Symbols and marking where an equilateral cross is enclosed in a circle have been part of the iconography of many different cultures dating back to at least the Bronze Age.1 Since at least the 1930s, a version with ‘broken’ arms, which resembles a swastika, has distinctly far-right connotations due to its use by the German Faith Movement and subsequently as unit insignia for two Waffen SS divisions.
The origins of the sun cross or sun wheel stretch back into human prehistory — variations are associated with a range of historical cultures from Scandinavian to India.2 During the early 20th century, the proto-Nazi group the Thule Society, whose ideology influenced Nazism, adopted a broken sun cross as their logo, inspired by the perceived link between the symbol and a pre-Christian ‘Aryan’ origin of the German people.3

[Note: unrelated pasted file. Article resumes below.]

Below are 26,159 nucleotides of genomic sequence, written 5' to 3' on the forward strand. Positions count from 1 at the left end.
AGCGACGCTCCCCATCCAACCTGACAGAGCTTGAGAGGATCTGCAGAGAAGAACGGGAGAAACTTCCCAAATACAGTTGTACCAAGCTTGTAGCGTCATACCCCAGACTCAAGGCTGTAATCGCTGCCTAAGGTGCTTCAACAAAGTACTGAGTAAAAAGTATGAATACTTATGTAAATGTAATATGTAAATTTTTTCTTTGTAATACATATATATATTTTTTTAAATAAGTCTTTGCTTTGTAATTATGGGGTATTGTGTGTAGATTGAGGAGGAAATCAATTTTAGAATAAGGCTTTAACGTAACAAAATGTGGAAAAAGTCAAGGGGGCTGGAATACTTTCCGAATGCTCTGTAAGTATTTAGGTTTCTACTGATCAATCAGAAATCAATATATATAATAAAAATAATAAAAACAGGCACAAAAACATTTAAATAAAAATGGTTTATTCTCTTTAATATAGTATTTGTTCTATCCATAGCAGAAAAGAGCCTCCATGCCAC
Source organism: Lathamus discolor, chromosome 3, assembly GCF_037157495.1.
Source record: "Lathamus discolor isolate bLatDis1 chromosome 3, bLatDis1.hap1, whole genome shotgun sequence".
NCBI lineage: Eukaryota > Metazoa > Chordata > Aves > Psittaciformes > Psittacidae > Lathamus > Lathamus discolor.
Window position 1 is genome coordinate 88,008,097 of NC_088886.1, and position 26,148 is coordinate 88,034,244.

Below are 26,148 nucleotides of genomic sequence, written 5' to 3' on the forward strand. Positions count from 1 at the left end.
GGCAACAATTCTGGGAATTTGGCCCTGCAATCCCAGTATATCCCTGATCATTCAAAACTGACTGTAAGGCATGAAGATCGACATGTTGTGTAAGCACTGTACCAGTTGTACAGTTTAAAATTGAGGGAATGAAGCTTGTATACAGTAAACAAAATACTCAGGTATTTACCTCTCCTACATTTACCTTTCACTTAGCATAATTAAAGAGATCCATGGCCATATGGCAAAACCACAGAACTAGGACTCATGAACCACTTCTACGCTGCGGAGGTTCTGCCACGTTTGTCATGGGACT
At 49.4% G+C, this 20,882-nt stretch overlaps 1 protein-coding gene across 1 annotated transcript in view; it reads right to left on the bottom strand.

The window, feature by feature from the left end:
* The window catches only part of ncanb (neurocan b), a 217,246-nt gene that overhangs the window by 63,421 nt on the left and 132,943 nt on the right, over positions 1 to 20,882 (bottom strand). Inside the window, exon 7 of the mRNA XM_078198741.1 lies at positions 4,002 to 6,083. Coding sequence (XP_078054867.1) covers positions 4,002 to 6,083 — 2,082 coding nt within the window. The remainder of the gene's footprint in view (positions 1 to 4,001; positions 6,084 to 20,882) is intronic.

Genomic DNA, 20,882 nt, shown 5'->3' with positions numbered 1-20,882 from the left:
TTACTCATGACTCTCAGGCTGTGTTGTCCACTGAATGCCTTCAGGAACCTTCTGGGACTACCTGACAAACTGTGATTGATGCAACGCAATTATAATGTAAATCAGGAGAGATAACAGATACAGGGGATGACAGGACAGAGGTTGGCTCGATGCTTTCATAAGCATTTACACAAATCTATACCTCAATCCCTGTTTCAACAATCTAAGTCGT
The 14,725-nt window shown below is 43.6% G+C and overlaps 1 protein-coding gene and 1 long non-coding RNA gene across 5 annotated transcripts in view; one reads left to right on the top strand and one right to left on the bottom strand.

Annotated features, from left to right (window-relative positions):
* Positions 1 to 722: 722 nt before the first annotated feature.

The Thule Society attempted to link the German people with prominent cultures of the past — Hindu, Persian, Greco-Roman, etc. — based on a pseudo-scientific myth that ‘Aryan’ peoples are the only ones capable of producing a higher civilization. The sun cross symbol, as with the Swastika, was found inscribed on the material culture of these pre-Christian societies and the Thule Society used the symbol to represent this Aryan lineage.4
The version used by the Thule Society and the German Faith Movement differs from those used by the Waffen SS with the addition of an enclosing circle. Versions associated with neo-Nazism today tend to be based on the Waffen SS design. It is important to note that the ‘broken’ sun cross design is often seen as a variation of the swastika rather than a distinct symbol due to their visual similarity and ideological connotations.5